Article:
While you can have a horse barn built to agricultural standards and try to sneak in a residential area at a later time, be aware that this residential use may void your insurance coverage and most certainly will negatively affect your ability to resell the property down the road, as you will need a change of use and a Certificate of Occupancy update. These changes may be costly to effect after the initial build has been completed to an agricultural standard and you may be charged penalties for non-compliance during your ownership of the property.

Also consider that with living quarters comes the need for heat, hot water, cooking and bathing facilities. You are thus adding risks for burst water pipes and fire hazards to your horse barn. Insurance companies will rightfully require a higher premium for this liability coverage.

A building with a residential component will also necessarily be more expensive to build that an agricultural structure. When you do the math and include all the relevant expenses and requirements, you may find it is actually cheaper to build two separate structures than to try and blend residential with animal use.

In conclusion, you may not mind all of the above negatives to living with horses but your family and friends might. If you do determine that you want to live within the horse barn structure take relevant precautions to make it work as positively as possible.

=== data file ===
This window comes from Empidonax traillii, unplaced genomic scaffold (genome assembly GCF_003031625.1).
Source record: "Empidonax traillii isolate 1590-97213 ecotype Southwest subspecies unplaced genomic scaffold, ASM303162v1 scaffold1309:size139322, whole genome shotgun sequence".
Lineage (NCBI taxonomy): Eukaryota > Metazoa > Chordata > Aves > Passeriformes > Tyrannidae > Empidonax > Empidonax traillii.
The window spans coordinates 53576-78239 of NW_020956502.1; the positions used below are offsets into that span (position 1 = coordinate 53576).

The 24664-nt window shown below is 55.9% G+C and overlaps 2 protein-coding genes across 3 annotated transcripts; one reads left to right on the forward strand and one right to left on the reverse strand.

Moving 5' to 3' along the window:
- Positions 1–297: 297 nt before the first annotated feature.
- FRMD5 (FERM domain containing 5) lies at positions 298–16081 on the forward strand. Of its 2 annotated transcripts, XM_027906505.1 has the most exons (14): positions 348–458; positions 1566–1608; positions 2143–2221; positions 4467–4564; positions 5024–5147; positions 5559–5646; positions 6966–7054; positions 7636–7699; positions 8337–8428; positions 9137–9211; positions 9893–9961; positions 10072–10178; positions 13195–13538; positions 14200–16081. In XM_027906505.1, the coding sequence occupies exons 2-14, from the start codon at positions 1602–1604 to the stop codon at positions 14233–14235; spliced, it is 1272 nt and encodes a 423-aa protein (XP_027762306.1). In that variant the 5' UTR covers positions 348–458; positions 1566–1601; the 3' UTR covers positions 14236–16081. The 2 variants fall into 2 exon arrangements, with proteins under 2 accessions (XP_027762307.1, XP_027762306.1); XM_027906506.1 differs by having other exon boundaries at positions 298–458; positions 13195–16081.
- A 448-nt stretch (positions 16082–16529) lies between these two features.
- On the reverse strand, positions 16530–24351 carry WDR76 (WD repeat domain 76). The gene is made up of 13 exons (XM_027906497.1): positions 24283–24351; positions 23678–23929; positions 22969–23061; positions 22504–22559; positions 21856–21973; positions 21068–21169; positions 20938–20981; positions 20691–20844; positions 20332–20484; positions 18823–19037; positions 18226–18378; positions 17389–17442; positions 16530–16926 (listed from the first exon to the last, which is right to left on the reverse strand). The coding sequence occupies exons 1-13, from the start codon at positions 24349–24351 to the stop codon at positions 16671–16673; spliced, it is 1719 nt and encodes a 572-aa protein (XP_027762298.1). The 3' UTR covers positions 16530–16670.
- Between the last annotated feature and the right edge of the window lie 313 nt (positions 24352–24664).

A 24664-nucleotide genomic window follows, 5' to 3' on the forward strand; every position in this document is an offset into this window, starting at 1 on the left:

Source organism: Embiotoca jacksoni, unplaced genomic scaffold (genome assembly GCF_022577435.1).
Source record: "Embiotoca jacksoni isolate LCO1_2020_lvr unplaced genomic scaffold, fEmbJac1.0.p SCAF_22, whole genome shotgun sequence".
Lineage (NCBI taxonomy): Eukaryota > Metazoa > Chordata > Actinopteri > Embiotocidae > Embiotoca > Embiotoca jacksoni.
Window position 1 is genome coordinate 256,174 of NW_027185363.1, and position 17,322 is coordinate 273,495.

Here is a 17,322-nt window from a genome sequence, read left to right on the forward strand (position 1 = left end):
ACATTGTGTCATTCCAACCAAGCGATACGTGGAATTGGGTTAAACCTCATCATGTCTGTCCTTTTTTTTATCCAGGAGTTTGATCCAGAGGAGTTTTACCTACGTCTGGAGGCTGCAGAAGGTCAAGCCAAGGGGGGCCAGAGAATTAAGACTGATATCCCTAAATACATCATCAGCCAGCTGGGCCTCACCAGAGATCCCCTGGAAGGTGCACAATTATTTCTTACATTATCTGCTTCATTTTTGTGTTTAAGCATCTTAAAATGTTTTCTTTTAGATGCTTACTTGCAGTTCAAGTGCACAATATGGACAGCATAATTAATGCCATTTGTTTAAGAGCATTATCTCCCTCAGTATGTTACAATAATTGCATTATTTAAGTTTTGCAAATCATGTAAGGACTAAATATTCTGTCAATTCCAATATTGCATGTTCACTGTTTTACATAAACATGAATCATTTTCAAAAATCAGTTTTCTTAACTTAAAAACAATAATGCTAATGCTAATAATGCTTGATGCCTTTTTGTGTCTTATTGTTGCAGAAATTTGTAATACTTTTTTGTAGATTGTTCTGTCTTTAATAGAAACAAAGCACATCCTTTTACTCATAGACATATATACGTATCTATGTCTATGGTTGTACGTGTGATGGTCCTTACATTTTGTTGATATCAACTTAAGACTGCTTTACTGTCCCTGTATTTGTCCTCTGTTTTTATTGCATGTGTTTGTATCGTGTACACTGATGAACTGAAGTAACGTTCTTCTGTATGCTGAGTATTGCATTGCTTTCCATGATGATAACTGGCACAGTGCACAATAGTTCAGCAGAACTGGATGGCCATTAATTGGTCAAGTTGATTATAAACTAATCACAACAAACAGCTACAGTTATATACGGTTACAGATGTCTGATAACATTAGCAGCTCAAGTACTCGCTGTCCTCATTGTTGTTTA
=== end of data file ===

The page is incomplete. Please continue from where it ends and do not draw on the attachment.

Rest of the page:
At Horizon Structures the team has built it all. Your own questions and concerns won’t necessarily fall into the realm of FAQ’s. It is very important that you ask questions of your builder and your local building inspector and make sure they are on the same page.

At Horizon Structures the friendly and professional staff are available to share their experience and offer their thoughtful advice on any horse barn building design or topic you may have and most importantly will deliver a high quality horse barn product in a timely manner.

There are areas on our lives where we love surprises. When it come to your horse barn I’m not sure you want any surprises, which is why knowing which questions to ask is so important. When you work with a company such as Horizon Structures, where the team are experienced horse people and construction professionals, you are provided with lots of great ideas and asked pertinent questions that can expand not just your imagination but also save you money and heartache down the track. 

Living the Dream

The time, effort and hard earned dollars you invest in your new building project, whether it is a horse barn, an outdoor structure of any type, or a dog kennel, warrants respect and consideration from the builder you choose. Horizon Structures build their beautifully crafted Amish structures with a keen eye on your budget, safety needs and welfare of your horse(s) and will never try to sell you on something that will not pass the vetting of your local officials. Of course, what you do after something is built is entirely your call.